Root for Trees
Wood is the most common material used for art in Africa
All across Africa, Wood is widely used in the creation of art pieces. This is mainly because wood is a widespread material in Africa. African wood art heavily relies on indigenous tree species. It is popularly used in masks and carvings, kitchenware, Jewellery and ornate furniture and construction.
There are religious and spiritual ties attached to forests where the wood is sourced from, for these art purposes. This is because African art was traditionally made for religious and cultural practices and not as objects of art as beheld today.
Indigenous tree species commonly used in African Art
Tree species like the Marula(Sclerocarya birrea), African Grape(Lannea spec) and Ceiba(Ceiba pentandra) are widely used in west Africa for mask making.
African Blackwood (Dalbergia melanoxylon),Terminalia (Terminalia brownii ), Mkongo(Afzelia quanzensis) and Boscia (Boscia angustifolia) are used in east Africa for carvings, Jewellery and kitchenware.
Due to their use, there has been selective harvesting of these (preferred) tree species leading to their decline and as a result the degradation of African forests and woodlands. On one hand, wood art is a source of livelihood for many families, but on the other hand, it has been practiced to the detriment of the environment.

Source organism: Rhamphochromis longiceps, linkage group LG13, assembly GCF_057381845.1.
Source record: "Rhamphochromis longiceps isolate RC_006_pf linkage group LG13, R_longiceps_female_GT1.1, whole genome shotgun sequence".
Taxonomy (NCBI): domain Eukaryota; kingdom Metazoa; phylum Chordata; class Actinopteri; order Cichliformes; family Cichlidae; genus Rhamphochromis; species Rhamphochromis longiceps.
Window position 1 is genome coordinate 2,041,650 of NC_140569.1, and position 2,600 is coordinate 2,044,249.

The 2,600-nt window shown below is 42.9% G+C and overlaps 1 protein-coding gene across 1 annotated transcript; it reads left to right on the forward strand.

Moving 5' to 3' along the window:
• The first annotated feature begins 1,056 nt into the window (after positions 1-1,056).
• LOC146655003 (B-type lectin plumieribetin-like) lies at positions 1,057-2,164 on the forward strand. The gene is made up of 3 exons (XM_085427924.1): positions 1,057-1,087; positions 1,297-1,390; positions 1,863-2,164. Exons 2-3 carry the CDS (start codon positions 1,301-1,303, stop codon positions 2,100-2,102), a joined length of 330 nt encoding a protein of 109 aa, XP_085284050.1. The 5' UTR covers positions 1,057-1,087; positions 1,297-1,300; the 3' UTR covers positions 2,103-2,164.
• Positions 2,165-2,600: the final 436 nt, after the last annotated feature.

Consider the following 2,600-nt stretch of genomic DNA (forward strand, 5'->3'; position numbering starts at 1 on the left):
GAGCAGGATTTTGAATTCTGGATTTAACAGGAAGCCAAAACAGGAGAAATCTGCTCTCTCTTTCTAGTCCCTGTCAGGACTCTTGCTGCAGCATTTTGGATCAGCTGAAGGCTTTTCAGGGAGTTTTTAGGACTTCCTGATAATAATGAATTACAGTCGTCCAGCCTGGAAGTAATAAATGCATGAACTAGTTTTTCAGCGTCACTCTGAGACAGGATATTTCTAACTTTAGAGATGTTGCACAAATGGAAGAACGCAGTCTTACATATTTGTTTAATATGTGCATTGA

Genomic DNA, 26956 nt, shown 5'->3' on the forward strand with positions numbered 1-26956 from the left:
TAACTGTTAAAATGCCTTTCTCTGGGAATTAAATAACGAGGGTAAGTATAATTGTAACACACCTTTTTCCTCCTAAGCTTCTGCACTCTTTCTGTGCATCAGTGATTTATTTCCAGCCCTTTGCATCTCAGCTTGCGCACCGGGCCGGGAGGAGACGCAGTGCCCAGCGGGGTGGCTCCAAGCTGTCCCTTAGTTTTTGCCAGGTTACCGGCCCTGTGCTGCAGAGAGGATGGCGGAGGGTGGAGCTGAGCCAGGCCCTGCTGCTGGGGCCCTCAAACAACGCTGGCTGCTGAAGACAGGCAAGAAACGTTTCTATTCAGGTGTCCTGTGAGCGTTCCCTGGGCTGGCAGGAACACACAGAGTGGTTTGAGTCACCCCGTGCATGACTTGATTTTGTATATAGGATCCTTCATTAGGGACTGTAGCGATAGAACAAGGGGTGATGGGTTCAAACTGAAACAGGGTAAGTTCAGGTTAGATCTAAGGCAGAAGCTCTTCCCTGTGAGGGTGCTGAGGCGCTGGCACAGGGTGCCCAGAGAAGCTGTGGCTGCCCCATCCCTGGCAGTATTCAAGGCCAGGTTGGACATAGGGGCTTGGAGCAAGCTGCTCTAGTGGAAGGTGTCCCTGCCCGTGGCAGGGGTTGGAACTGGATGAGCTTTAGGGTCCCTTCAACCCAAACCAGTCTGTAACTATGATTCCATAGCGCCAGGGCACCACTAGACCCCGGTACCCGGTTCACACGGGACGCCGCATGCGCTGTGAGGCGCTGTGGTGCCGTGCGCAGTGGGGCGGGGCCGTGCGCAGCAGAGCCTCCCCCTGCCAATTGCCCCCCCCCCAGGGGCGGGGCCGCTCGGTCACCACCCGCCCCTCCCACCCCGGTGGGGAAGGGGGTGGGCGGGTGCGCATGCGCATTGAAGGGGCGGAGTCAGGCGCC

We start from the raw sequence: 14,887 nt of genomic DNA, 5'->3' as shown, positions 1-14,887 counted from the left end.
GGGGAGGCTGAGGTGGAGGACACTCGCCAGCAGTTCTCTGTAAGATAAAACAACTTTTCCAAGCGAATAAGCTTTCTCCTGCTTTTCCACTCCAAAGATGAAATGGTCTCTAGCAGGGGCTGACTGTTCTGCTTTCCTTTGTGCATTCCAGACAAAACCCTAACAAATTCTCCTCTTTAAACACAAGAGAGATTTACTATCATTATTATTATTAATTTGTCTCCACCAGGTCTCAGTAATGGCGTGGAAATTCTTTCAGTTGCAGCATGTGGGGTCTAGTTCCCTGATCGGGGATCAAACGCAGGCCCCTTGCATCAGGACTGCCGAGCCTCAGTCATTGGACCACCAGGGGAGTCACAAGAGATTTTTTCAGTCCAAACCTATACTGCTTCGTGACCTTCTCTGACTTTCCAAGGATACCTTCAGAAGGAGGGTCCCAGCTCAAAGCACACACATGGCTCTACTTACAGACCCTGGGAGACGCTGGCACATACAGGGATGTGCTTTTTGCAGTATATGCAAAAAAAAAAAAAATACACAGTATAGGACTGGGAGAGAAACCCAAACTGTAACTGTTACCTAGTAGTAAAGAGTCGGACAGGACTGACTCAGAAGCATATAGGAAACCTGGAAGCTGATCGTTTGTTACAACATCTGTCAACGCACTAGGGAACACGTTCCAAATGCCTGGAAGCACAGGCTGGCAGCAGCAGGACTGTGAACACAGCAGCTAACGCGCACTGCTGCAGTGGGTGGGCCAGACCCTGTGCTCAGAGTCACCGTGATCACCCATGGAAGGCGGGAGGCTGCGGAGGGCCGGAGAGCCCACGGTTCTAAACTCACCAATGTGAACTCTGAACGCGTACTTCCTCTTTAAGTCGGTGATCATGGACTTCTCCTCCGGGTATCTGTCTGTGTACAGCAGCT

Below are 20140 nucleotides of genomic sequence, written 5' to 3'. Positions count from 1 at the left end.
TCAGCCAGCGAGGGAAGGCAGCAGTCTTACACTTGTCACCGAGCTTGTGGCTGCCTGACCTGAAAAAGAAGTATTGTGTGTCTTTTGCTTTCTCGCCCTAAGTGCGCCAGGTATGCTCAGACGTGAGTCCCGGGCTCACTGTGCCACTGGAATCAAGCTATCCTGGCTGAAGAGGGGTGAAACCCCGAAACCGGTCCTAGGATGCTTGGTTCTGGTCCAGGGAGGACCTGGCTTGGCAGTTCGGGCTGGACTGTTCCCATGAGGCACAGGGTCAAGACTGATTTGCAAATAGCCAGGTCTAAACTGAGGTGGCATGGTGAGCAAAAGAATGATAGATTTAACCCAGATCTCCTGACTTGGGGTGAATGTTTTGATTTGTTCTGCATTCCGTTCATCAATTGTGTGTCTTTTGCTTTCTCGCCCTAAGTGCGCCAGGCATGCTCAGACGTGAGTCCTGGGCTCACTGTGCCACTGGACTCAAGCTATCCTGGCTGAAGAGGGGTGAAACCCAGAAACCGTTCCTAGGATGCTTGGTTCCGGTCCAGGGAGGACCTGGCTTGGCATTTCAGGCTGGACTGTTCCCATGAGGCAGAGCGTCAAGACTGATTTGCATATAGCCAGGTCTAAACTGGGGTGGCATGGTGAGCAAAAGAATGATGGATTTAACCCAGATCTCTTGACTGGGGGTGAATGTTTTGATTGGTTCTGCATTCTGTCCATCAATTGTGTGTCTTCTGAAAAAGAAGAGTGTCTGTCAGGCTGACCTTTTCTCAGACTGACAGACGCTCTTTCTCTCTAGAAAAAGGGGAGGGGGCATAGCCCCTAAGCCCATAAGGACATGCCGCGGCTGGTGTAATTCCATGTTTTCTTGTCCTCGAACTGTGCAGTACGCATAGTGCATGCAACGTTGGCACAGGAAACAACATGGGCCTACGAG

Why this matter to us
As an organization we are committed to restoring the balance and replenishing the resource base. Through our tree planting initiative, Root for trees, we aim to plant 10 million indigenous tree species all across Africa. Your purchase plays a part in achieving this vision.
We have partnered with African artisans across various African countries to achieve this and ensure that sustainable wood art is being carried out. We are doing this by starting nurseries and plantations with the sole purpose of growing raw materials for the creation of wood art.
We have also partnered with Local organizations in the reforestation of areas where these indigenous tree species are found.
"Unless and until communities are able to see the linkage between the environment and their livelihoods, and unless they can benefit both directly and immediately from rehabilitation efforts, landscape restoration and reforestation successes will be short-lived. The communities we engage with to restore, protect and conserve the forests are the same ones whose capacity we need to build to ensure that they can earn an income to support themselves and their families." - Wangari Maathai